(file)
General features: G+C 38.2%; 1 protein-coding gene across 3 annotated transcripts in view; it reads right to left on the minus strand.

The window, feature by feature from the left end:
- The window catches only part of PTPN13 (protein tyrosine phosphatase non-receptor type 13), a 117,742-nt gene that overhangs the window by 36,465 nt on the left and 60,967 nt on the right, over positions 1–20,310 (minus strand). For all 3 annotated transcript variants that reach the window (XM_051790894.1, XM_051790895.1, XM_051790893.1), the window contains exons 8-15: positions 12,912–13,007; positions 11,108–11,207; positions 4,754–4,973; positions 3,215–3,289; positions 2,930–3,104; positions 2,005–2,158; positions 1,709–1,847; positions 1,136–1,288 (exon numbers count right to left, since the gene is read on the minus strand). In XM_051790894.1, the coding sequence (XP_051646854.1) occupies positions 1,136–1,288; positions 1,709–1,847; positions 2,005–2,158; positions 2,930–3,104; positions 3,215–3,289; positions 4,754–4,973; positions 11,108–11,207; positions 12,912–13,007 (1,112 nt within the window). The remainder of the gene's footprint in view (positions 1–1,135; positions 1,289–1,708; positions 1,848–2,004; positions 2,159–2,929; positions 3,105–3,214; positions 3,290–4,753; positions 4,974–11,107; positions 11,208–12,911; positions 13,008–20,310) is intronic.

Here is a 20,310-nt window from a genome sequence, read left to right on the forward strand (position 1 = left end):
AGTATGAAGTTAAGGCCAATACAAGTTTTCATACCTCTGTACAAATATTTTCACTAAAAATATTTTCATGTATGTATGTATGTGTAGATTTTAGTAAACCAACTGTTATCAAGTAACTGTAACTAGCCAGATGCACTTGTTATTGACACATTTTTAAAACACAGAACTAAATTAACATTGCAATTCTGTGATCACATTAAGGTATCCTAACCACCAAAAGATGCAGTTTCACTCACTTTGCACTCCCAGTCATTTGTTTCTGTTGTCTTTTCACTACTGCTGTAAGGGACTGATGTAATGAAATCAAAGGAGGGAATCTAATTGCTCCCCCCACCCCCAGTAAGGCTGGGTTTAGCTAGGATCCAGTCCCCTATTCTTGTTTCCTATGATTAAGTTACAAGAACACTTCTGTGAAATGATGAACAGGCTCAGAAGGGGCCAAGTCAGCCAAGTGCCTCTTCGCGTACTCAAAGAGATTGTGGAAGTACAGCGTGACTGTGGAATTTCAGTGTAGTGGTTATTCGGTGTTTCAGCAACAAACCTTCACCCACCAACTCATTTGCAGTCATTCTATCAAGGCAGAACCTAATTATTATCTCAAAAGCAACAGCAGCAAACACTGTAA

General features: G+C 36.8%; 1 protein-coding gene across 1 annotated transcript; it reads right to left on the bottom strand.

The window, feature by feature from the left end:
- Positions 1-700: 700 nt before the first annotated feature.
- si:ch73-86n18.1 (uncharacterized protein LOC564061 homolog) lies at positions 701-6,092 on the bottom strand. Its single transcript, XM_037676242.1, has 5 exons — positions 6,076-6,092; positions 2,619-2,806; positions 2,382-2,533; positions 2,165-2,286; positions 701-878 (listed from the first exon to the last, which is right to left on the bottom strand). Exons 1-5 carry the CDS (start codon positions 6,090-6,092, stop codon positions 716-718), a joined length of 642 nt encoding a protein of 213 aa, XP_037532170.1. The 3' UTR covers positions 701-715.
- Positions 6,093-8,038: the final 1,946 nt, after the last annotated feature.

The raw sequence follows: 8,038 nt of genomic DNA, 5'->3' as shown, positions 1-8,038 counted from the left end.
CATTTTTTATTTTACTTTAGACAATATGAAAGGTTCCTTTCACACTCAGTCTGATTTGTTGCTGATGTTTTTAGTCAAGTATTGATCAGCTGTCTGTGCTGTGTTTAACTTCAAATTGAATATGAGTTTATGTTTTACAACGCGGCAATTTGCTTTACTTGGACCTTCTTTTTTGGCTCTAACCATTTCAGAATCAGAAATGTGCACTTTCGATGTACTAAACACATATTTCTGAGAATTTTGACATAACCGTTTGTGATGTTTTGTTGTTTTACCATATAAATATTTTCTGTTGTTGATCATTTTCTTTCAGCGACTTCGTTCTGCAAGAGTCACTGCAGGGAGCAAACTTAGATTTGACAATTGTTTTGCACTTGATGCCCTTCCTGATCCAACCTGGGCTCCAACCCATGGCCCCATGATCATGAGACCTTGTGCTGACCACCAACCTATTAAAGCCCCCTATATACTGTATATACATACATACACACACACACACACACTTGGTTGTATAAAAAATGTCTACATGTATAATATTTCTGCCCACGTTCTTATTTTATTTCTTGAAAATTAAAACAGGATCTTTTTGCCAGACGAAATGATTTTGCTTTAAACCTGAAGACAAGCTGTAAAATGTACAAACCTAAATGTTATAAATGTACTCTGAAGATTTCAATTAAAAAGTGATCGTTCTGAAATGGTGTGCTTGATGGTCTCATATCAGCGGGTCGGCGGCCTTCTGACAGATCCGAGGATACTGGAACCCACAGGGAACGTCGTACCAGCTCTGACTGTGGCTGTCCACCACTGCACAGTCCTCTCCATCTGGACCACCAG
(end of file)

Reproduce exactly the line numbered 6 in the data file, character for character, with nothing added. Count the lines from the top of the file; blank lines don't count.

General features: G+C 36.8%; 1 protein-coding gene across 1 annotated transcript; it reads right to left on the bottom strand.